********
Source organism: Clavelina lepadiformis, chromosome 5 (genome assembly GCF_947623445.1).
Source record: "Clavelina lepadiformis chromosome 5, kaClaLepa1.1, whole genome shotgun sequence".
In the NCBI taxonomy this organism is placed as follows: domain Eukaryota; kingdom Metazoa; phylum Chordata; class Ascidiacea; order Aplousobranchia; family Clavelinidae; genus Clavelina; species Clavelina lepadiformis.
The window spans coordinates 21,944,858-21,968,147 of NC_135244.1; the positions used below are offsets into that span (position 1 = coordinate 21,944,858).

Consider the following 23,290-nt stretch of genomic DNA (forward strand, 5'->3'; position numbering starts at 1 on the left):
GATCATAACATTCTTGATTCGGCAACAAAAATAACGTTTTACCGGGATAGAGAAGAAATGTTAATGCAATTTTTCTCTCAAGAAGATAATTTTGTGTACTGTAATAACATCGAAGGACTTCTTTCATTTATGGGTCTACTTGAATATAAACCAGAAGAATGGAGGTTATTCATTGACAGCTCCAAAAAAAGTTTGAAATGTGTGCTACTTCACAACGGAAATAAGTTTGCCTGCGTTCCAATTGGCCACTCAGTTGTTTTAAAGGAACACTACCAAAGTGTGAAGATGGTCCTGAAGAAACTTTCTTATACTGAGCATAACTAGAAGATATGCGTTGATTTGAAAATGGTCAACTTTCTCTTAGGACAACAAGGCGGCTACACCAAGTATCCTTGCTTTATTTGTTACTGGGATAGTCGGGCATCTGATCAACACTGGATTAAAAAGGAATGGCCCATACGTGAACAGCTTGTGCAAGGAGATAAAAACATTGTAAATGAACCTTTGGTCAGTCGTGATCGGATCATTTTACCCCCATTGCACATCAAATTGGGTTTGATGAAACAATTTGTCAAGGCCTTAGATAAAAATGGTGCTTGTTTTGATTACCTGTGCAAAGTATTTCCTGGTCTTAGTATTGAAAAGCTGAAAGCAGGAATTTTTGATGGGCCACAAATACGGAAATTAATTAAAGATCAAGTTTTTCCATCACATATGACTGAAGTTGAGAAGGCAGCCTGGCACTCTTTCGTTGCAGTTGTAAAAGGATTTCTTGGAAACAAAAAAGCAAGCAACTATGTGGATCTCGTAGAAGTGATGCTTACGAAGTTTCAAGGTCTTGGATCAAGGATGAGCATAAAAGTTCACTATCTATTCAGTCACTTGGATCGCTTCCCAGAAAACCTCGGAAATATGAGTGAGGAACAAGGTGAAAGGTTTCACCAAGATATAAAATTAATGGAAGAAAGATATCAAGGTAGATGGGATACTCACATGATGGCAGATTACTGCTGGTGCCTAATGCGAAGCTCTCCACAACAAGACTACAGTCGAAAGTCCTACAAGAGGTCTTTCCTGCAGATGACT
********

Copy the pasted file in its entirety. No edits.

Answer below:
Source organism: Clavelina lepadiformis, chromosome 5 (genome assembly GCF_947623445.1).
Source record: "Clavelina lepadiformis chromosome 5, kaClaLepa1.1, whole genome shotgun sequence".
In the NCBI taxonomy this organism is placed as follows: domain Eukaryota; kingdom Metazoa; phylum Chordata; class Ascidiacea; order Aplousobranchia; family Clavelinidae; genus Clavelina; species Clavelina lepadiformis.
The window spans coordinates 21,944,858-21,968,147 of NC_135244.1; the positions used below are offsets into that span (position 1 = coordinate 21,944,858).

Consider the following 23,290-nt stretch of genomic DNA (forward strand, 5'->3'; position numbering starts at 1 on the left):
GATCATAACATTCTTGATTCGGCAACAAAAATAACGTTTTACCGGGATAGAGAAGAAATGTTAATGCAATTTTTCTCTCAAGAAGATAATTTTGTGTACTGTAATAACATCGAAGGACTTCTTTCATTTATGGGTCTACTTGAATATAAACCAGAAGAATGGAGGTTATTCATTGACAGCTCCAAAAAAAGTTTGAAATGTGTGCTACTTCACAACGGAAATAAGTTTGCCTGCGTTCCAATTGGCCACTCAGTTGTTTTAAAGGAACACTACCAAAGTGTGAAGATGGTCCTGAAGAAACTTTCTTATACTGAGCATAACTAGAAGATATGCGTTGATTTGAAAATGGTCAACTTTCTCTTAGGACAACAAGGCGGCTACACCAAGTATCCTTGCTTTATTTGTTACTGGGATAGTCGGGCATCTGATCAACACTGGATTAAAAAGGAATGGCCCATACGTGAACAGCTTGTGCAAGGAGATAAAAACATTGTAAATGAACCTTTGGTCAGTCGTGATCGGATCATTTTACCCCCATTGCACATCAAATTGGGTTTGATGAAACAATTTGTCAAGGCCTTAGATAAAAATGGTGCTTGTTTTGATTACCTGTGCAAAGTATTTCCTGGTCTTAGTATTGAAAAGCTGAAAGCAGGAATTTTTGATGGGCCACAAATACGGAAATTAATTAAAGATCAAGTTTTTCCATCACATATGACTGAAGTTGAGAAGGCAGCCTGGCACTCTTTCGTTGCAGTTGTAAAAGGATTTCTTGGAAACAAAAAAGCAAGCAACTATGTGGATCTCGTAGAAGTGATGCTTACGAAGTTTCAAGGTCTTGGATCAAGGATGAGCATAAAAGTTCACTATCTATTCAGTCACTTGGATCGCTTCCCAGAAAACCTCGGAAATATGAGTGAGGAACAAGGTGAAAGGTTTCACCAAGATATAAAATTAATGGAAGAAAGATATCAAGGTAGATGGGATACTCACATGATGGCAGATTACTGCTGGTGCCTAATGCGAAGCTCTCCACAACAAGACTACAGTCGAAAGTCCTACAAGAGGTCTTTCCTGCAGATGACT